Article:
As our small dive boat bobbed up and down in the choppy but crystal clear water, I suddenly realized that I had not been issued one vital piece of scuba equipment….
I jumped overboard with a splash and ran across the beach to the shack where I intercepted the dive master on his way out to join my boat. I told him that he had forgotten to give me a mask and with a grumble he grabbed one off the wall and set a quick pace to the waiting boat. Normally, you would want a mask that fits…and the straps on this one were so dry rotted that I wondered if it would survive even one more dive. When I asked where my wet suit was, the Jamaican divemaster laughed and said “come on mon, the water is warm”. Hmmmm…my first time diving without the comfort of a suit but why not. I took his word for it and hopped back on board.
We made way across the Caribbean and were soon on the reef, which is within eyesight of the shore. I was a little nervous assembling my equipment because of all the trouble that I had experienced while diving in Egypt, but it all came back to me and I was once again feeling like I deserved my advanced certification. Interestingly, the SVG (your dials) here are in PSI and feet, rather than BAR and meters. It looked a little strange to me, but my dive buddy gave me the correct numbers for a safe dive. When we suited up, I noticed that EVERYONE on the dive had a suit but me, including the dive master! Oh well, I always did like to be different. Next, my mask literally broke in my hand. If it had done that while I was 90 feet under water, I would have had a very unpleasant dive. They confirmed my suspicions of being a dodgy dive shop when they had no spares of anything on board. The divemaster ended up using my mask by having the boat captain tape it around his head! He gave me his mask to use.
Finally, I got into the water. My loaner mask was shaped for a much smaller African face and took on water which I constantly had to clear. You learn to clear water from your mask when you get certified, but it is not something that you normally have to do every 10 minutes. My SVG and BC vest were both producing an alarming amount of bubbles – I had more leaks than a Chinese fishing boat! I grumbled to myself and continued to equalize my ears on the way down.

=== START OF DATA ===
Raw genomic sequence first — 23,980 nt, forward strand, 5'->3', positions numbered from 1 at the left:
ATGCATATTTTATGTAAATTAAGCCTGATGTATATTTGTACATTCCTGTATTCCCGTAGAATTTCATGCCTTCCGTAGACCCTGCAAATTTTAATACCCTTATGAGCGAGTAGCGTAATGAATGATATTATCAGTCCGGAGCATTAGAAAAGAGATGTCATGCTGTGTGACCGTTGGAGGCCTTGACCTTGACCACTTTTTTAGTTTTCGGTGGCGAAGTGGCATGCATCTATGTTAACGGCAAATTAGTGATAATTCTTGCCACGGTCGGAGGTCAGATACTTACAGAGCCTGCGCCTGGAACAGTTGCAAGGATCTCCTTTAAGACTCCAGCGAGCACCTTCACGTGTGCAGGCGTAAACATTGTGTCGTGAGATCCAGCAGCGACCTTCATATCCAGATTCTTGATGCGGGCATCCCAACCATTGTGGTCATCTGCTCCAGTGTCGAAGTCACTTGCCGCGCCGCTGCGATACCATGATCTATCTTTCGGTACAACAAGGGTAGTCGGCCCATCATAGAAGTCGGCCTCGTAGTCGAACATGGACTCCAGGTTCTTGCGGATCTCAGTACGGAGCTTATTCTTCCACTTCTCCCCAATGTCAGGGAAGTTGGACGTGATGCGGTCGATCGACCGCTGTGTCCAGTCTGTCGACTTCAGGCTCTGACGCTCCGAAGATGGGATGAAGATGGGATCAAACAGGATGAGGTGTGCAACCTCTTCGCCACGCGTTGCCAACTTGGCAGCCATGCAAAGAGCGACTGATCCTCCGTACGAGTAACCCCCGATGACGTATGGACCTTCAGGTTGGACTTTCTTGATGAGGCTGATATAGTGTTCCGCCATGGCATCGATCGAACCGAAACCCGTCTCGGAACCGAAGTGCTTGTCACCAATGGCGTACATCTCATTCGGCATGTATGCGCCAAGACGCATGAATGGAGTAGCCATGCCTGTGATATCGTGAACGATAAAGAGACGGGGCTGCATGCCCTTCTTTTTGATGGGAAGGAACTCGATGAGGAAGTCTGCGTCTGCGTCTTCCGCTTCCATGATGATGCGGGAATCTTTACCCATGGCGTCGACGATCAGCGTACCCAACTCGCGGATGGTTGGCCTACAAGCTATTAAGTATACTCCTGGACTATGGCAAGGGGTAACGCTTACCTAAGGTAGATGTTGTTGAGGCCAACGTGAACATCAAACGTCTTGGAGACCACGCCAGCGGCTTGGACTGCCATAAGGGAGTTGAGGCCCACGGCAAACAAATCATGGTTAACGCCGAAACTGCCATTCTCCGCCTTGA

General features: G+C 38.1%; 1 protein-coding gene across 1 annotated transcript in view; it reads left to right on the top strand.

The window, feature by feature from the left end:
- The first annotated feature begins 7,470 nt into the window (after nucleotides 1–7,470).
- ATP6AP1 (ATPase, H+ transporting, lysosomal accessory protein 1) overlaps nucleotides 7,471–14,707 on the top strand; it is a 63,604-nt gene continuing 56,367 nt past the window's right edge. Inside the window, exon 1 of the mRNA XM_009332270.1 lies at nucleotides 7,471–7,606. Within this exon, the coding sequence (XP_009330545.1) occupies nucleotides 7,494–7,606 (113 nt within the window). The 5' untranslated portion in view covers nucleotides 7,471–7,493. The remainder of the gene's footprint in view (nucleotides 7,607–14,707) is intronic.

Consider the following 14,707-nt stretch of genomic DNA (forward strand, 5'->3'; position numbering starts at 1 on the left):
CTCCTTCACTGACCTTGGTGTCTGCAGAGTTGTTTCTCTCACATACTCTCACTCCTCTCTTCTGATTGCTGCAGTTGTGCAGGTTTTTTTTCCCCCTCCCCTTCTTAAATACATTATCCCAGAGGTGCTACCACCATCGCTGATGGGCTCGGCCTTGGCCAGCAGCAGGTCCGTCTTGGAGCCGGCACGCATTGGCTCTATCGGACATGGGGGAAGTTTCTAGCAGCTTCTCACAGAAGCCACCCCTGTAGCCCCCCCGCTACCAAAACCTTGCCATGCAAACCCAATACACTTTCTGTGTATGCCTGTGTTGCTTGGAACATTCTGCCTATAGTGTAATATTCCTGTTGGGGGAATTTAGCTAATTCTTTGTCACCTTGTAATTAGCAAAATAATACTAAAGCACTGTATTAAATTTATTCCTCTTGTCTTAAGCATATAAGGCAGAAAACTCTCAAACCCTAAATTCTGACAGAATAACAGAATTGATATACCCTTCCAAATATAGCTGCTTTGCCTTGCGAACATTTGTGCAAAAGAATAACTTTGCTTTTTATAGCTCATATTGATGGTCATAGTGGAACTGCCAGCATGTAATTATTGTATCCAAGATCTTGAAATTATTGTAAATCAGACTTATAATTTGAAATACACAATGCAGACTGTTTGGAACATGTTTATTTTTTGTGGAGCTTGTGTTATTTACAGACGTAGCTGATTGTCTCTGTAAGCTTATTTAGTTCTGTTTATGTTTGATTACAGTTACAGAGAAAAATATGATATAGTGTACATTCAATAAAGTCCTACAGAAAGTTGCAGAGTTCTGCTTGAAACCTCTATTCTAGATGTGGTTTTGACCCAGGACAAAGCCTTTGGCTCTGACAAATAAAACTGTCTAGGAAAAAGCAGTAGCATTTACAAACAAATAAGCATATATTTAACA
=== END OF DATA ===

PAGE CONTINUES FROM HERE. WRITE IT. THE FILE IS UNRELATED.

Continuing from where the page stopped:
We literally started the dive by entering a coral cave at about 20 meters. The water was indeed warm, but I was really wishing that I had a wet suit like everyone else when I was surrounded by the needle sharp tips of black urchins all around the cave. It took every ounce of focus I had to navigate into the tunnel without bumping my tank on the fragile coral, or my exposed stomach on the urchins about 6 inches in front of me. Also, the tunnel went straight down so I could not equalize and swim, not so good for my ears.
Once inside, it opened back out to a beautiful coral garden, which was like an explosion of colors in the clear water. This was the clearest water that I have ever dived in, including the Red Sea, and I was very impressed. Unfortunately, we did not really see a lot of sea life beyond a Morray and fish, but it was still a thrill. Where are all the sharks that the Caribbean is famous for?
I ended my dive back on the beach with a smile, despite the minor setbacks. The divemaster was immediately requesting a tip (like all good Jamaicans) but I declined. I highly recommend diving the Caribbean for the quality of water, but beware of your dive shop – especially in Negril!